Not wanting the Tories to corner the silly-season dysfunction market, today’s papers report that Labour may not let Sadiq Khan and Andy Burnham address their conference this year.

According to the Sun, traditional speeches by the Shadow Cabinet are set to be cut back this year in order to give more floor time to the Opposition’s greatly-enlarged membership – the Guardian reports that attendance by members is likely to be the highest in 30 years.

Only Jeremy Corbyn and four of his colleagues will have a ‘starring’ role: John McDonnell, the Shadow Chancellor; Emily Thornberry, the Shadow Foreign Secretary; Diane Abbott, the Shadow Home Secretary; and Sir Keir Starmer, the Shadow Brexit Secretary.

The paper reports that other shadow ministers have had their “times cut”, whilst the party’s two elected mayors have not yet been invited to speak at all.

Now it seems very unlikely that Khan and Burnham will actually be barred from speaking at conference. It just invites them to set up a fringe event and will create stories about party splits during the conference, which is usually an opportunity to get some good press.

But the fact that these stories are running highlights how June’s election result has emboldened Corbyn and his supporters, and failed to heal the deep-seated divisions within Labour over his leadership. Why else would there even be a question about whether or not two of a party’s most powerful national figures could address its highest-profile annual event?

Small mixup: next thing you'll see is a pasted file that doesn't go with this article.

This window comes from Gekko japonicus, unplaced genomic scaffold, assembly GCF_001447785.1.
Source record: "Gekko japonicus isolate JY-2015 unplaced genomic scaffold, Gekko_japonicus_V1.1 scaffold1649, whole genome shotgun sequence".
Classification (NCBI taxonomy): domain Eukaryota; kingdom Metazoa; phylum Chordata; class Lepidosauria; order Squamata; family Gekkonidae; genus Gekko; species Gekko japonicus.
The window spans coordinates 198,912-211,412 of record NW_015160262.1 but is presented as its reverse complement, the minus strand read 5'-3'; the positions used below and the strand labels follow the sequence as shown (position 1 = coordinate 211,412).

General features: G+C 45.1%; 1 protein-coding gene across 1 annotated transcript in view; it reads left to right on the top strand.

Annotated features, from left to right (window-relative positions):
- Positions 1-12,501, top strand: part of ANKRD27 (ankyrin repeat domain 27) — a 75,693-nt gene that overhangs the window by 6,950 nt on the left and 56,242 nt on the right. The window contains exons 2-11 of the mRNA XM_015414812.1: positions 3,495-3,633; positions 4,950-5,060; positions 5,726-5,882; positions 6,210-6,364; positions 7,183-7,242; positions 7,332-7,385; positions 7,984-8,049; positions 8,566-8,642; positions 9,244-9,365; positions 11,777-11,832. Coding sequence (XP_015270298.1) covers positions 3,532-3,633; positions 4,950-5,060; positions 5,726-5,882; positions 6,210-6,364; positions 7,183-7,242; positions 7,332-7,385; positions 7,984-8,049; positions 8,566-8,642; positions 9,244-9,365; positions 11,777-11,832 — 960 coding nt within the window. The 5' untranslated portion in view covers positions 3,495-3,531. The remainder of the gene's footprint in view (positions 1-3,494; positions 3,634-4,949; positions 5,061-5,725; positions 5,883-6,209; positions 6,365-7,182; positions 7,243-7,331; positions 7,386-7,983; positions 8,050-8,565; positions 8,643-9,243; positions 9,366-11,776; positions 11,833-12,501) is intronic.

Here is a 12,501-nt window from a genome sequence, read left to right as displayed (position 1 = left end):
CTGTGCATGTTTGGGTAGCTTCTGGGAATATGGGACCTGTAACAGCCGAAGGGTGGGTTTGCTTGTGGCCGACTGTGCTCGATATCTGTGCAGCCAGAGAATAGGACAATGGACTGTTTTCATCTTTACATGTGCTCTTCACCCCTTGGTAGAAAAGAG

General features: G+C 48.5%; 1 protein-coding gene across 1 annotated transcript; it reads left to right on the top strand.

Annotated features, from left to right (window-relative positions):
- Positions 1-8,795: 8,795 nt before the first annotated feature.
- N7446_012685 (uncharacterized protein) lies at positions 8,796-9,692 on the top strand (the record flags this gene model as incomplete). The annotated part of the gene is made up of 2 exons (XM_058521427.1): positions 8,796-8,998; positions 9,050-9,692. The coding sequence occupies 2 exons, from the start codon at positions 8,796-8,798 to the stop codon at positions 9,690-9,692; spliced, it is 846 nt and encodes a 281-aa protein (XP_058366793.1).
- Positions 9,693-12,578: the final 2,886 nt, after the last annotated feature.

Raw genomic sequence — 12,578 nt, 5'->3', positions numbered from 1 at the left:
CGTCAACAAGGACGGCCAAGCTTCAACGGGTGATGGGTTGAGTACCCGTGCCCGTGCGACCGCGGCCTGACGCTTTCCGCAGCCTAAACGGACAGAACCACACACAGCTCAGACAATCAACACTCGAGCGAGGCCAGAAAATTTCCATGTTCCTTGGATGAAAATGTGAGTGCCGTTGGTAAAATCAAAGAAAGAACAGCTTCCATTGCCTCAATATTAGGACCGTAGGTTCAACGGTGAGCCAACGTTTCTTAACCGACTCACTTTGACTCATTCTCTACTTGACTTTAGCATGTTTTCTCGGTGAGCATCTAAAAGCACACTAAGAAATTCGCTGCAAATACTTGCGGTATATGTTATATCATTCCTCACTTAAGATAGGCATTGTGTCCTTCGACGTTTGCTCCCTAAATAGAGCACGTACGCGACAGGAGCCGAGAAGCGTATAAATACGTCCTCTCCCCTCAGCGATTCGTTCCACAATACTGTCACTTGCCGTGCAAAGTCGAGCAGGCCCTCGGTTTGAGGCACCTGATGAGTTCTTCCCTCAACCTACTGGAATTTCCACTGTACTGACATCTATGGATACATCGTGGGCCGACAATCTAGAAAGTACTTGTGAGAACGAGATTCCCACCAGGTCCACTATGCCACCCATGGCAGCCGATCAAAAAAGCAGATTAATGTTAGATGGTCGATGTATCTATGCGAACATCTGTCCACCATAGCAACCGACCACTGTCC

Assuming they do speak, it will be interesting too to see how they adapt their messaging to the new, post-June reality of an apparently-competitive, Corbyn-led Labour Party.

Last year, when Khan made his speech on the theme of “Labour in Power”, he was able to draw on the apparently clear contrast between himself, as a proven election winner, and the dire straits the national party had found itself in under hard-left leadership. June has changed all that, and Corbyn’s critics now face the much trickier prospect of explaining why they still oppose him even if he could win.

But that message is going to go down very badly with much of the membership, many of whom feel that the election (whilst still only delivering second place against the weakest Conservative campaign in living memory) has validated their decision to elect and then stand by Corbyn since 2015.

If there really is going to be much more time set aside at Labour Conference for members to speak, any anti-Corbynite who puts their head over the parapet can probably expect at least one furious rebuke – from the conference platform – by a rank-and-file supporter. Perhaps the prospect of such flashbacks to the chaotic Labour conferences of the 1980s is why the leadership is so wary of letting Khan speak.